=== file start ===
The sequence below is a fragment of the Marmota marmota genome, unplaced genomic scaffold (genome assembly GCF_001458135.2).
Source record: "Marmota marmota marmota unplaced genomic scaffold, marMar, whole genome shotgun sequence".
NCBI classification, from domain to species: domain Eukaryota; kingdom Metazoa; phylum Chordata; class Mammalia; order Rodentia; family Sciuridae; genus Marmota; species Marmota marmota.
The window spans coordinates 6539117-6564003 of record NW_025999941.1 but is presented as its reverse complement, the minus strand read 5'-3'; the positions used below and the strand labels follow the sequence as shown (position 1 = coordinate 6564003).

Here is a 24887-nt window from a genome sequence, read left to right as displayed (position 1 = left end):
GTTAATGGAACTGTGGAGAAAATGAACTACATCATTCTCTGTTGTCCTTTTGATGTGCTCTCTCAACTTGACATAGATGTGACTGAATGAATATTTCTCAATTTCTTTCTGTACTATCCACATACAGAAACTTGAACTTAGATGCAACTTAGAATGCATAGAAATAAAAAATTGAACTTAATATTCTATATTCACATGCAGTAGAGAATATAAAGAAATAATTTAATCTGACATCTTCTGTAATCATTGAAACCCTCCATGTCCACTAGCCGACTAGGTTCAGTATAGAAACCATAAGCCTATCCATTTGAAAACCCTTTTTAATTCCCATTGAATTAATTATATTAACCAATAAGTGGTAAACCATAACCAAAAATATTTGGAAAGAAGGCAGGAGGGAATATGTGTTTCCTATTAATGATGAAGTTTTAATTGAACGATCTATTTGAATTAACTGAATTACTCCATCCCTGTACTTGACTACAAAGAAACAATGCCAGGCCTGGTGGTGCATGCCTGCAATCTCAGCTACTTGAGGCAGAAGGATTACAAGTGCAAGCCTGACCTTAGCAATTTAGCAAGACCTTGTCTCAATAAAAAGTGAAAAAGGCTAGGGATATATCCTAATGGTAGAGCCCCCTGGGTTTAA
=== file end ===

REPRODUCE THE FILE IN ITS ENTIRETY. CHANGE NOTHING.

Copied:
The sequence below is a fragment of the Marmota marmota genome, unplaced genomic scaffold (genome assembly GCF_001458135.2).
Source record: "Marmota marmota marmota unplaced genomic scaffold, marMar, whole genome shotgun sequence".
NCBI classification, from domain to species: domain Eukaryota; kingdom Metazoa; phylum Chordata; class Mammalia; order Rodentia; family Sciuridae; genus Marmota; species Marmota marmota.
The window spans coordinates 6539117-6564003 of record NW_025999941.1 but is presented as its reverse complement, the minus strand read 5'-3'; the positions used below and the strand labels follow the sequence as shown (position 1 = coordinate 6564003).

Here is a 24887-nt window from a genome sequence, read left to right as displayed (position 1 = left end):
GTTAATGGAACTGTGGAGAAAATGAACTACATCATTCTCTGTTGTCCTTTTGATGTGCTCTCTCAACTTGACATAGATGTGACTGAATGAATATTTCTCAATTTCTTTCTGTACTATCCACATACAGAAACTTGAACTTAGATGCAACTTAGAATGCATAGAAATAAAAAATTGAACTTAATATTCTATATTCACATGCAGTAGAGAATATAAAGAAATAATTTAATCTGACATCTTCTGTAATCATTGAAACCCTCCATGTCCACTAGCCGACTAGGTTCAGTATAGAAACCATAAGCCTATCCATTTGAAAACCCTTTTTAATTCCCATTGAATTAATTATATTAACCAATAAGTGGTAAACCATAACCAAAAATATTTGGAAAGAAGGCAGGAGGGAATATGTGTTTCCTATTAATGATGAAGTTTTAATTGAACGATCTATTTGAATTAACTGAATTACTCCATCCCTGTACTTGACTACAAAGAAACAATGCCAGGCCTGGTGGTGCATGCCTGCAATCTCAGCTACTTGAGGCAGAAGGATTACAAGTGCAAGCCTGACCTTAGCAATTTAGCAAGACCTTGTCTCAATAAAAAGTGAAAAAGGCTAGGGATATATCCTAATGGTAGAGCCCCCTGGGTTTAA